ASPEN, COLORADO (Post Time News)—Some might consider it stranger than fiction, but a new idea has actually emerged in the campaign for Mayor of Aspen.
Tim Semrau—the former City Councilor, entrepreneur, and local store owner—is proposing to take a chunk of the city’s Affordable Housing fund and use it to increase the appreciation of the 755 units in the program to 5 percent from the more typical 3 percent. The candidate would also double the amount of money people could put into improving their deed-restricted units with the possibility of getting it back when the unit sells.
“The paradise we call Aspen has been created by all the people living here,” Semrau said, “and those living in deed-restricted housing should be able to share in the benefits of the American home ownership dream.”
The key to the plan is the money that the Real Estate Transfer Tax (RETT) that Semrau says will have a surplus of $35 million in 2008, rising to $100 million in 2014. He estimates the average appreciation of units under his proposal would be $3,640 per year—appreciation that owners could presumably recoup when they sell the unit. The City, in turn, would use the fund to “buy down” the unit and put it back into the affordable housing mix at a lower rate. Owners could also put 20 percent of the value of the unit into upgrades, a jump from the current 10 percent.
“The problem is that we have a program that needs additional units,” Mick Ireland, one of Semrau’s opponents in the race, told a local paper. “If we tap that fund to buy down units, we could wind up not having money to build additional units that are badly needed.”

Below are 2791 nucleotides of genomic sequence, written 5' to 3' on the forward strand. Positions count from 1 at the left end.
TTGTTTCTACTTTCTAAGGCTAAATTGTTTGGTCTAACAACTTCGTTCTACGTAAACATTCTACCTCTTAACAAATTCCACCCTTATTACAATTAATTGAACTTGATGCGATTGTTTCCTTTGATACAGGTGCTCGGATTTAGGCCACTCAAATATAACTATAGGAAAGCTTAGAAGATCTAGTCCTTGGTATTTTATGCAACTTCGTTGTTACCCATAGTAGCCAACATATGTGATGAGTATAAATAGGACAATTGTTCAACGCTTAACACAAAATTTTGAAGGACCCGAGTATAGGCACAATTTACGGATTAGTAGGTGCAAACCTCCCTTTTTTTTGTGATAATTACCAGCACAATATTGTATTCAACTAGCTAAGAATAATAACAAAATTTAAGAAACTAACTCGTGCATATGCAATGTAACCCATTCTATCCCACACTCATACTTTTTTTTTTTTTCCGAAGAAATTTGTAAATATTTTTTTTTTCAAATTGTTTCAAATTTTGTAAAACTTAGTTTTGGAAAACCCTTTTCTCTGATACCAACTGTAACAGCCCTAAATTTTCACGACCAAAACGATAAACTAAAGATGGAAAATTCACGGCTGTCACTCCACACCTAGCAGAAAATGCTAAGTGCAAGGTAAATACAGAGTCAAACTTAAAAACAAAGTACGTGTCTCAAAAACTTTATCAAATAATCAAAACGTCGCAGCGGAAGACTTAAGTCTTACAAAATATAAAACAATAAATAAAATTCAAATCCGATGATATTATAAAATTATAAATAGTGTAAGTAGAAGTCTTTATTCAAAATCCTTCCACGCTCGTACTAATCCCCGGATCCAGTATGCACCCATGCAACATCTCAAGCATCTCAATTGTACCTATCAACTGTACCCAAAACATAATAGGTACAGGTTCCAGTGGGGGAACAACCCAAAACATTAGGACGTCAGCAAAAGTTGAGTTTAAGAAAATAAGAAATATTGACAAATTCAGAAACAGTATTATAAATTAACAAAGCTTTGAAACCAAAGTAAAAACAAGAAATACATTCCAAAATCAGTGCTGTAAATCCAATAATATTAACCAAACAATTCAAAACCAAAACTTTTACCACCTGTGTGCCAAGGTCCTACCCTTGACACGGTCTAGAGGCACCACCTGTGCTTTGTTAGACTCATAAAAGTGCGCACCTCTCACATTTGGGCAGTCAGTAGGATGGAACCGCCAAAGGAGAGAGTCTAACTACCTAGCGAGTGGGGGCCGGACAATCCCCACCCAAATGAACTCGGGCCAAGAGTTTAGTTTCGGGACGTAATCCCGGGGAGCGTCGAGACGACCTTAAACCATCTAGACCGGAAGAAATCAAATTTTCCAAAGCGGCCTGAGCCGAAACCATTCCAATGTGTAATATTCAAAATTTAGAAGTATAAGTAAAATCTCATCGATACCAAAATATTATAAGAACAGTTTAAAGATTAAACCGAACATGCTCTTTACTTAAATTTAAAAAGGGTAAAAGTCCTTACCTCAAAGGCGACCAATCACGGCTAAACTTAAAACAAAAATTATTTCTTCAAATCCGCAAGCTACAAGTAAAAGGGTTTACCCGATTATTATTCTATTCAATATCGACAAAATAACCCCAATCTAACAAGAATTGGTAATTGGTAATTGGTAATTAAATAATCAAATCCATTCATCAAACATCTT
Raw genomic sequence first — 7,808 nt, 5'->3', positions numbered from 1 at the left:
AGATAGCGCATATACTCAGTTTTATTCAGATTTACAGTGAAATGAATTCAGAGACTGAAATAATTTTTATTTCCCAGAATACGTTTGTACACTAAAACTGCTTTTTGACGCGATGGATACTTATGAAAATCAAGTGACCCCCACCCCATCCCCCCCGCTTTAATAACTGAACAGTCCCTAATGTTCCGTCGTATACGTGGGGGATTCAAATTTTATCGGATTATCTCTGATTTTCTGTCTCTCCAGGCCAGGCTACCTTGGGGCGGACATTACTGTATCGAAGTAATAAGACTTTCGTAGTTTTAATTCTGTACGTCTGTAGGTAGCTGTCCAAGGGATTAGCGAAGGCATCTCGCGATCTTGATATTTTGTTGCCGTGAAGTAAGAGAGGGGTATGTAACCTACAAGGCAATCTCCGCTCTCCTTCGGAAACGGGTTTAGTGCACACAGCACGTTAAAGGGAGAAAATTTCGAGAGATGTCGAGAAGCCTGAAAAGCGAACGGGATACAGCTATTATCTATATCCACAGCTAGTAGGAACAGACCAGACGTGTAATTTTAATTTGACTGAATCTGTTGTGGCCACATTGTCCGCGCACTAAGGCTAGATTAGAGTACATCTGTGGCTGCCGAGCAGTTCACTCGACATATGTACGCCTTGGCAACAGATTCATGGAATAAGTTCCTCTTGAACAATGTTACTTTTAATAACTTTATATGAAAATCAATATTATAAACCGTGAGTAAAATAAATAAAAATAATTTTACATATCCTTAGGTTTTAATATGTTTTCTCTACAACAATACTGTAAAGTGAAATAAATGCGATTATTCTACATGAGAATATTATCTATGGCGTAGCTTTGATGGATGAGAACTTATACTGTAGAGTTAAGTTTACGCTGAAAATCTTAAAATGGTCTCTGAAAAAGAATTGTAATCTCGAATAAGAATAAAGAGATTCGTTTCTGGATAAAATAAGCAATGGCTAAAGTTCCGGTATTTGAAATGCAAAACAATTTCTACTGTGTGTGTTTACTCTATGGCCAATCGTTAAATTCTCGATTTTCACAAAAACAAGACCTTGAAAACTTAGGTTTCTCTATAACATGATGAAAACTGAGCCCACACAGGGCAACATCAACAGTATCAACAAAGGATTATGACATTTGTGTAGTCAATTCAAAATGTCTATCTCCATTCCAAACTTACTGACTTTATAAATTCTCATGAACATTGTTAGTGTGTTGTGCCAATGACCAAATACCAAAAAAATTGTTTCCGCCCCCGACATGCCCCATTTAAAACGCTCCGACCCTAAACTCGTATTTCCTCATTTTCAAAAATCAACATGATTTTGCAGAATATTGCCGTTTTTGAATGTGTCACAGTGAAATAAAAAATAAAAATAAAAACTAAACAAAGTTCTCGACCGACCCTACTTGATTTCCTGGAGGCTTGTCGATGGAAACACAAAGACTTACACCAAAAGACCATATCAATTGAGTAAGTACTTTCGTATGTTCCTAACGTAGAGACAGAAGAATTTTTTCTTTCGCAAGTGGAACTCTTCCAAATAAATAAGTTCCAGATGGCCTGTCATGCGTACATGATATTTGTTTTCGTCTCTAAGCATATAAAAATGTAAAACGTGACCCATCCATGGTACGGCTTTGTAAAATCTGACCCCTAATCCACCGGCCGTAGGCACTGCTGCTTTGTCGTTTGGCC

Semrau’s chess move could put Ireland, who lives in Affordable Housing, in the difficult position of explaining to voters why he doesn’t want owners of affordable housing—himself included—to benefit from the RETT dollars swelling city coffers, at a time when the city has no major building plans beyond the Burlingame development.
“I didn’t buy a house to get a windfall from tax dollars,” Ireland, a former Pitkin County Commissioner, told the paper. “I’m not looking for a greater appreciation than I bargained for.”
Ireland’s aversion to additional dollars in his own pocket might not be shared by other owners of Affordable Housing. Another candidate in the race, City Councilor Torre, immediately grasped the implications of Semrau’s plan.
“It sounds like a politician pandering to the affordable housing vote,” Torre told another local paper.
Pandering or not, Semrau’s proposal to use the Affordable Housing fund to make a better deal for owners of the units is not an idea that is about to go away in before the May 2007 election.